Jul 28, 2015 rated it it was amazing
CRT is the dominant model for understanding issue of race and power and in this brief book the authors, but CRT experts, give a readable overview. They include the major themes, and some of the criticism of CRT. Although much of CRT comes out of legal scholarship, they provide some down to earth examples to help make the model understandable to the non-legal scholar. For someone trying to get a handle on just what CRT is, this is a good place to start.
Hannah Jez
Aug 21, 2017 rated it it was ok
Although an introduction to CRT, it was extremely elementary and slightly outdated. But it's exceptionally accessible and a good read for those who are just getting into critical studies and theories. ...more
Evan Milner
This is a useful introduction to Critical Race Theory, written by two key figures in the field. While it is clearly aimed at an undergraduate readership (complete with activities and discussion questions) it does a decent job of situating CRT among competing or adjacent fields and making the reader aware of the key ideas and debates that comprise it.

The book starts out by outlining the basic tenets and themes of critical race theory that are shared by most scholars in the field: 1) that racism i
Oren Mizrahi
Dec 05, 2020 rated it liked it
Books like this force me to question my rating criteria deeply. Is a book good because I agree with the ideas? Is it good if the ideas are well-analyzed, and if the author is being honest with the audience and with themselves? Is a book good simply by virtue of the impact it has had.

I've struggled with these questions for a number of books, but this one seems the most challenging. Let's address each of these individually:

1. Do I agree with the ideas?
No. For the most part I do not. I think Delgad
Bob O'bannon
Jul 01, 2020 rated it liked it
This is a brief, mild and accessible introduction to critical race theory (CRT), which is defined in the book as a collection of activists and scholars who study and seek to transform the “relationship among race, racism and power” (p.3). According to CRT, racism is so embedded in our society that even if every white person in the country were able to completely ignore the race of other people, racism would still be a problem (p.20, 145). So how should this reality be addressed?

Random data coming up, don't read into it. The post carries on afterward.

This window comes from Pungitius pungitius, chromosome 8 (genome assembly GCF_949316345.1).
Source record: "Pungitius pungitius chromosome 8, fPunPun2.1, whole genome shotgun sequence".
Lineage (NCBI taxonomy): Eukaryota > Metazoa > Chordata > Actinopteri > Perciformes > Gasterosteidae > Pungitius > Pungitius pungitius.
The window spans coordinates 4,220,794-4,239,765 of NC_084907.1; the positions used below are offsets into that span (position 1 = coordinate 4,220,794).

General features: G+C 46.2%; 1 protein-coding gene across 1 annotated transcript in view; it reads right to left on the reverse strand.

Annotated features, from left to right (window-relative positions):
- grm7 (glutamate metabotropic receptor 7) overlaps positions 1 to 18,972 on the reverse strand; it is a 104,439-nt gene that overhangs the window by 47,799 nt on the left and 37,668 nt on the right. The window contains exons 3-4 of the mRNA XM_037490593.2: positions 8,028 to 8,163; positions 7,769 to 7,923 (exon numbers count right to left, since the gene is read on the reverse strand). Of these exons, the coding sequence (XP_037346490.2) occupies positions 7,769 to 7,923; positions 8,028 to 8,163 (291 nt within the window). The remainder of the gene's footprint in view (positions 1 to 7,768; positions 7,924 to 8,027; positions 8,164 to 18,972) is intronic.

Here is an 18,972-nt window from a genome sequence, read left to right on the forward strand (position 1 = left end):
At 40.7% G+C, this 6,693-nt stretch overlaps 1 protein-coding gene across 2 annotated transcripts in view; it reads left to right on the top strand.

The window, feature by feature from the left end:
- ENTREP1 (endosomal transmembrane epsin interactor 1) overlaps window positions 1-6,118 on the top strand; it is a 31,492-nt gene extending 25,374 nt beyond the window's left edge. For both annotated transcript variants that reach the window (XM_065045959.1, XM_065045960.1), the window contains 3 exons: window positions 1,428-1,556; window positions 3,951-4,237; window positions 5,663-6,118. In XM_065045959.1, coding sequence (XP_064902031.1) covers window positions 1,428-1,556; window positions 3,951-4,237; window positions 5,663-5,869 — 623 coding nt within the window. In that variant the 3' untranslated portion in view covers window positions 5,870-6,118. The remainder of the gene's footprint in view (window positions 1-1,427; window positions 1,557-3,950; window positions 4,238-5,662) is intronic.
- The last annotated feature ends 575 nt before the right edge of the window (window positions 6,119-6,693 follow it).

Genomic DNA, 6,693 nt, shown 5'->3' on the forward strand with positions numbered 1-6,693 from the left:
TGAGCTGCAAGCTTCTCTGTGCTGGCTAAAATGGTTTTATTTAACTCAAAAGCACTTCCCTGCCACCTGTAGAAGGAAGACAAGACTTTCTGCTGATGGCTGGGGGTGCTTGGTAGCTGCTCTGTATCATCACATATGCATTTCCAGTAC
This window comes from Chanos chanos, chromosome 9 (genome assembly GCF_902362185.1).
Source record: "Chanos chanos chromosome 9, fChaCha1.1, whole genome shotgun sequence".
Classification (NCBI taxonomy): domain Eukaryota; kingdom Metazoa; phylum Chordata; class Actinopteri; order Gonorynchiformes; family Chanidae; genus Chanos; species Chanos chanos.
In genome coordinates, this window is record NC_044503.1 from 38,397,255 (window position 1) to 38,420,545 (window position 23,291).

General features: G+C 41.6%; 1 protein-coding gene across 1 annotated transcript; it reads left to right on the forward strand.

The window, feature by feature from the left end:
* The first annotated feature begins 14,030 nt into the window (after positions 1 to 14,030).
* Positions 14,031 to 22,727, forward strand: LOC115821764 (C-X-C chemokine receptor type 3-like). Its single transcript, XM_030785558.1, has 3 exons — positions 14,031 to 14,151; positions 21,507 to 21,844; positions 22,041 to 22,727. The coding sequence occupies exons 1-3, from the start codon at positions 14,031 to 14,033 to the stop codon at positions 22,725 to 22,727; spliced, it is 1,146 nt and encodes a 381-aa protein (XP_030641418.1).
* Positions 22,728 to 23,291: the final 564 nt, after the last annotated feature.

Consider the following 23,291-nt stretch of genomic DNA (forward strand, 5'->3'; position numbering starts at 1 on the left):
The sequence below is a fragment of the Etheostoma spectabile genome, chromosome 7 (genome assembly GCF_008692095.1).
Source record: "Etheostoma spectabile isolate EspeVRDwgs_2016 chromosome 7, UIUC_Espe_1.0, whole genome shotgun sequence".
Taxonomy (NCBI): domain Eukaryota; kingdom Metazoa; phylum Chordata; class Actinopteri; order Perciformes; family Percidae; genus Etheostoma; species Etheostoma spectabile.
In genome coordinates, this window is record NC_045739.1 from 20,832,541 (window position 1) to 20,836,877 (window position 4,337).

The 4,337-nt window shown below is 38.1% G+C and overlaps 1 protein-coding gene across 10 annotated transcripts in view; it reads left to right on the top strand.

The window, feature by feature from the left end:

The book seems to
Nov 13, 2020 rated it it was ok  ·  review of another edition
Well, I certainly understand the CRT ideology better. However, that means I see how hopeless this ideology truly is. While I commend the author compiling everything into a succinct and accessible fashion, maintaining a sense of brevity while allowing for lengthy explanation, the issues with CRT begin to make themselves aware.

For example, CRT believes racism is a normal thing. Think, for example, in Christianity how the curse of sin permeates every facet of existence. To CRT, racism is that sort
Joel Wentz
Jun 18, 2020 rated it really liked it  ·  review of another edition
An excellent, surprisingly-readable overview and introduction to the basic concepts and writings that have emerged in recent decades under the umbrella of "critical race theory." Delgado and Stefancic have provided a valuable and approachable resource here for those who are completely unfamiliar with this academic field. Though the writers are obviously proponents of CTR, this book is not occupied with polemics, apologetic or arguments for the legitimacy of CTR itself (that is presumed) but rath ...more
Jul 15, 2020 rated it it was amazing
Great introduction to formal critical race theory (I had no idea CRT began as legal theory!). Critical Race Theory is a lens to view policy, law, interpersonal relationships, and everything touched by racism (AKA everything in America). This book is a really great primer on racism in the US, both formally through the legal system and informally through interpersonal actions.

This is great to read f you’re looking to learn about critical race theory and any critical theory for the first time -- e
Michael Wojcik
Feb 15, 2021 rated it really liked it  ·  review of another edition
A helpful primer on CRT. Stating its basis in legal studies, a book like this is helpful to situate the origins of CRT as well as how it disseminated over the last few decades.

Some interesting observations:

The picture of CRT here seems to be extremely contextualized—rather than dealing with sweeping legislation on a federal level as observed with some modern/progressive CRT advocates, it appears to specifically acknowledge immediate cultural contexts and use legal decisions to articulate points
Adam Shields
Dec 05, 2018 rated it really liked it  ·  review of another edition
Short Thoughts: Critical Race Theory is not really one things, but a general framework. That frameworks is describe in this book as having 12 components. So it is not particularly easy to describe what it it. The approach of the book is to walk through the history, the components of what has made up Critical Race Theory. There is also a discussion of the critiques of CRT and a discussion of the possible future changes and challenges of CRT.

There are certainly aspects of CRT that I cannot agree